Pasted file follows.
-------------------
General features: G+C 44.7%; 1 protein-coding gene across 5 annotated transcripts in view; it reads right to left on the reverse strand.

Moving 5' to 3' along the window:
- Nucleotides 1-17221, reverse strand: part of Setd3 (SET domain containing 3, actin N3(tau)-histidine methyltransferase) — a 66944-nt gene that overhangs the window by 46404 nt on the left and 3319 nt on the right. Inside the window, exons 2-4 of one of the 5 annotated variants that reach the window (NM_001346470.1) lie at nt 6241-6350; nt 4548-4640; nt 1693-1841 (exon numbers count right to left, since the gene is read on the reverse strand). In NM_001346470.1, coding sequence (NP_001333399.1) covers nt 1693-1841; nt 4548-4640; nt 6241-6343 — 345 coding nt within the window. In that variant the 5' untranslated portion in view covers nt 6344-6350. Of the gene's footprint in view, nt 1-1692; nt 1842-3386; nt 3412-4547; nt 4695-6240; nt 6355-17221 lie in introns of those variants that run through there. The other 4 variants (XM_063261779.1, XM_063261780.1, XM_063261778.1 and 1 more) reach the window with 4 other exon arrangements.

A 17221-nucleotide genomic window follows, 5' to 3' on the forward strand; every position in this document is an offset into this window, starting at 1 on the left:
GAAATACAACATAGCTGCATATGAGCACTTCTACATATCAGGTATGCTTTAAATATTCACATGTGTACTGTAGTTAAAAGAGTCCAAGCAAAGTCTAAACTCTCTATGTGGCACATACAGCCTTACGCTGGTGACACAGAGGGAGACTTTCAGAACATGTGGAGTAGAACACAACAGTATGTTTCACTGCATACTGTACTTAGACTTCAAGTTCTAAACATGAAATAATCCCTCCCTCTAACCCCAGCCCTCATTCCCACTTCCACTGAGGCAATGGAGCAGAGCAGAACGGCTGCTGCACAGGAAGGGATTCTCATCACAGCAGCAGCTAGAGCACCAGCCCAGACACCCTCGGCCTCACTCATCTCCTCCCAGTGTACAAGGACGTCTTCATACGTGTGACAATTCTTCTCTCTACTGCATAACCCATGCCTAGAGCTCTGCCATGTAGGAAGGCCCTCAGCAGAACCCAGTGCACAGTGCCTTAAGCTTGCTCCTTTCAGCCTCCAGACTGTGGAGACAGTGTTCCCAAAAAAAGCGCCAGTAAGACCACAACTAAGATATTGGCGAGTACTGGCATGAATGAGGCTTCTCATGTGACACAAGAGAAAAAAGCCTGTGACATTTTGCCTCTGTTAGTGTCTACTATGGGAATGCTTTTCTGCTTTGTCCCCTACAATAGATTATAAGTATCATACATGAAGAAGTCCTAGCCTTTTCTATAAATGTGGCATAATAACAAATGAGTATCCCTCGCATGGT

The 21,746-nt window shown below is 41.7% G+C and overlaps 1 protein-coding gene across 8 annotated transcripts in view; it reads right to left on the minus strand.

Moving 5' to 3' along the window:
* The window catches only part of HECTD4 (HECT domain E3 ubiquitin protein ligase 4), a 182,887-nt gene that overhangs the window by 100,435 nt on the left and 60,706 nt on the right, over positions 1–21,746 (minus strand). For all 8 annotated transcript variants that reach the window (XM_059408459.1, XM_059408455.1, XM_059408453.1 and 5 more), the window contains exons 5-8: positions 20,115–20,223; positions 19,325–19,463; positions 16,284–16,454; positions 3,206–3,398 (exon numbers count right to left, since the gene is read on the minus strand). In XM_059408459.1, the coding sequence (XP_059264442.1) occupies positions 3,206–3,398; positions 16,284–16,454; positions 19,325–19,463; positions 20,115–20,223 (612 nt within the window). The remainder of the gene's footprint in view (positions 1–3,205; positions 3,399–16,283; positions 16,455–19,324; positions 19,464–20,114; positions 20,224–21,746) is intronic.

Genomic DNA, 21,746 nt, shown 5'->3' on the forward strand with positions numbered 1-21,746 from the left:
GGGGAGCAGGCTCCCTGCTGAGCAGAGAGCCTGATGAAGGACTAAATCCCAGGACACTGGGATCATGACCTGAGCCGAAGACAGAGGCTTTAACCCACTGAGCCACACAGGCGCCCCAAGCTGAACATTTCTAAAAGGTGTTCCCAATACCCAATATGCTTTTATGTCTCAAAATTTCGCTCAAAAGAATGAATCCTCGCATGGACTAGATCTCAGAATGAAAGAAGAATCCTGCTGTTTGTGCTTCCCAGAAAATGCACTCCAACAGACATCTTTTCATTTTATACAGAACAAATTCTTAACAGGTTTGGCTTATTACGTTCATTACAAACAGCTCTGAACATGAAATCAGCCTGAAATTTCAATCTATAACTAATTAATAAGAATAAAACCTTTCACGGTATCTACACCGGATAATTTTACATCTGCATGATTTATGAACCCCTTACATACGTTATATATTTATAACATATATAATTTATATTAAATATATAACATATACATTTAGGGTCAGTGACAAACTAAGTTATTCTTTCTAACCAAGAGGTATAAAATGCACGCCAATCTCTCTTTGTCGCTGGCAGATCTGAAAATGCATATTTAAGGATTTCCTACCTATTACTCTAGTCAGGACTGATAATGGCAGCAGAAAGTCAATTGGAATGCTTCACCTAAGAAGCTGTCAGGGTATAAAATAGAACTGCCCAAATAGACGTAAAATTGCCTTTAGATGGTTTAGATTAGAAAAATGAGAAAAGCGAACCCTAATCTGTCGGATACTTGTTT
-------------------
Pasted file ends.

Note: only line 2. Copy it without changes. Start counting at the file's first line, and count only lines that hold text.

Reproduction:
Moving 5' to 3' along the window: